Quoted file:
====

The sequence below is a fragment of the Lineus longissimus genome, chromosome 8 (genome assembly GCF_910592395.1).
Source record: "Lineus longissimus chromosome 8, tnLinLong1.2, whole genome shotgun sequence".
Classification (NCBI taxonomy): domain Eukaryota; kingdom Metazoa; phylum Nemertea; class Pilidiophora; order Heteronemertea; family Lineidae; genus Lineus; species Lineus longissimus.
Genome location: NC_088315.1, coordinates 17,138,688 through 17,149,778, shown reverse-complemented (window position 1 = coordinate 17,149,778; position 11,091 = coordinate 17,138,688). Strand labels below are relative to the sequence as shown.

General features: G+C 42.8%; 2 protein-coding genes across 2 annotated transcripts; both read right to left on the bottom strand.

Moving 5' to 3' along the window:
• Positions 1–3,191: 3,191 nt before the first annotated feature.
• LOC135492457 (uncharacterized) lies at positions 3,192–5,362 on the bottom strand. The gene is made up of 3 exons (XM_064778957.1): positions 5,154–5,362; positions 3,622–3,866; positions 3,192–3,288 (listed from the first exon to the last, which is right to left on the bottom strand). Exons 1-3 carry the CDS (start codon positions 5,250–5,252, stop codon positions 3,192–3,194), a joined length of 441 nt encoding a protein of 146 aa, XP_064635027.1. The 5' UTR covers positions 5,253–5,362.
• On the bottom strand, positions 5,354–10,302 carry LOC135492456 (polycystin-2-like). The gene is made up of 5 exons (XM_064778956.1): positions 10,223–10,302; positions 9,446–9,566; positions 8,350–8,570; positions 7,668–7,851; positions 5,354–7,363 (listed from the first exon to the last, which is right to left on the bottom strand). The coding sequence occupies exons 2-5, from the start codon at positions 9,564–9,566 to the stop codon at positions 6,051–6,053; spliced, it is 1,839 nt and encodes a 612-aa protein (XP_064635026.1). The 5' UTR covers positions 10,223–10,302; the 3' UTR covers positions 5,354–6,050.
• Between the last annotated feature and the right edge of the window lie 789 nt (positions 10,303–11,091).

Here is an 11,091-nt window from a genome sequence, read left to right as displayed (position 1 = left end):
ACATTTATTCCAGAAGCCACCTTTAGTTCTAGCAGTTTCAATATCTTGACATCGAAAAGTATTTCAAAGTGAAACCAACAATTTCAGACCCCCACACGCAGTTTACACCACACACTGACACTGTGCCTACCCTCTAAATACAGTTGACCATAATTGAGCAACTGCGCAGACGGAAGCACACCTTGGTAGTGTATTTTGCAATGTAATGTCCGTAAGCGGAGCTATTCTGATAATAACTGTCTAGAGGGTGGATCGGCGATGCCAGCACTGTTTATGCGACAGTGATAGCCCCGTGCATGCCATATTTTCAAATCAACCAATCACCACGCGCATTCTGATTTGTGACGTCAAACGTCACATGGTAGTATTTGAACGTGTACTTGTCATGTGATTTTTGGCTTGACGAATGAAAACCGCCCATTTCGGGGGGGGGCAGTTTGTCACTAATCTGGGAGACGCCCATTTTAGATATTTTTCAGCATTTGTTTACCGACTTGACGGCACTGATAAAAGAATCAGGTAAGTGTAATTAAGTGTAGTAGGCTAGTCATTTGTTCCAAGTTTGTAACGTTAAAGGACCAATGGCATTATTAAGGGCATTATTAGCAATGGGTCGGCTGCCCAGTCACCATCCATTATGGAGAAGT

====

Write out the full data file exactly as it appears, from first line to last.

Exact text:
The sequence below is a fragment of the Lineus longissimus genome, chromosome 8 (genome assembly GCF_910592395.1).
Source record: "Lineus longissimus chromosome 8, tnLinLong1.2, whole genome shotgun sequence".
Classification (NCBI taxonomy): domain Eukaryota; kingdom Metazoa; phylum Nemertea; class Pilidiophora; order Heteronemertea; family Lineidae; genus Lineus; species Lineus longissimus.
Genome location: NC_088315.1, coordinates 17,138,688 through 17,149,778, shown reverse-complemented (window position 1 = coordinate 17,149,778; position 11,091 = coordinate 17,138,688). Strand labels below are relative to the sequence as shown.

General features: G+C 42.8%; 2 protein-coding genes across 2 annotated transcripts; both read right to left on the bottom strand.

Moving 5' to 3' along the window:
• Positions 1–3,191: 3,191 nt before the first annotated feature.
• LOC135492457 (uncharacterized) lies at positions 3,192–5,362 on the bottom strand. The gene is made up of 3 exons (XM_064778957.1): positions 5,154–5,362; positions 3,622–3,866; positions 3,192–3,288 (listed from the first exon to the last, which is right to left on the bottom strand). Exons 1-3 carry the CDS (start codon positions 5,250–5,252, stop codon positions 3,192–3,194), a joined length of 441 nt encoding a protein of 146 aa, XP_064635027.1. The 5' UTR covers positions 5,253–5,362.
• On the bottom strand, positions 5,354–10,302 carry LOC135492456 (polycystin-2-like). The gene is made up of 5 exons (XM_064778956.1): positions 10,223–10,302; positions 9,446–9,566; positions 8,350–8,570; positions 7,668–7,851; positions 5,354–7,363 (listed from the first exon to the last, which is right to left on the bottom strand). The coding sequence occupies exons 2-5, from the start codon at positions 9,564–9,566 to the stop codon at positions 6,051–6,053; spliced, it is 1,839 nt and encodes a 612-aa protein (XP_064635026.1). The 5' UTR covers positions 10,223–10,302; the 3' UTR covers positions 5,354–6,050.
• Between the last annotated feature and the right edge of the window lie 789 nt (positions 10,303–11,091).

Here is an 11,091-nt window from a genome sequence, read left to right as displayed (position 1 = left end):
ACATTTATTCCAGAAGCCACCTTTAGTTCTAGCAGTTTCAATATCTTGACATCGAAAAGTATTTCAAAGTGAAACCAACAATTTCAGACCCCCACACGCAGTTTACACCACACACTGACACTGTGCCTACCCTCTAAATACAGTTGACCATAATTGAGCAACTGCGCAGACGGAAGCACACCTTGGTAGTGTATTTTGCAATGTAATGTCCGTAAGCGGAGCTATTCTGATAATAACTGTCTAGAGGGTGGATCGGCGATGCCAGCACTGTTTATGCGACAGTGATAGCCCCGTGCATGCCATATTTTCAAATCAACCAATCACCACGCGCATTCTGATTTGTGACGTCAAACGTCACATGGTAGTATTTGAACGTGTACTTGTCATGTGATTTTTGGCTTGACGAATGAAAACCGCCCATTTCGGGGGGGGGCAGTTTGTCACTAATCTGGGAGACGCCCATTTTAGATATTTTTCAGCATTTGTTTACCGACTTGACGGCACTGATAAAAGAATCAGGTAAGTGTAATTAAGTGTAGTAGGCTAGTCATTTGTTCCAAGTTTGTAACGTTAAAGGACCAATGGCATTATTAAGGGCATTATTAGCAATGGGTCGGCTGCCCAGTCACCATCCATTATGGAGAAGT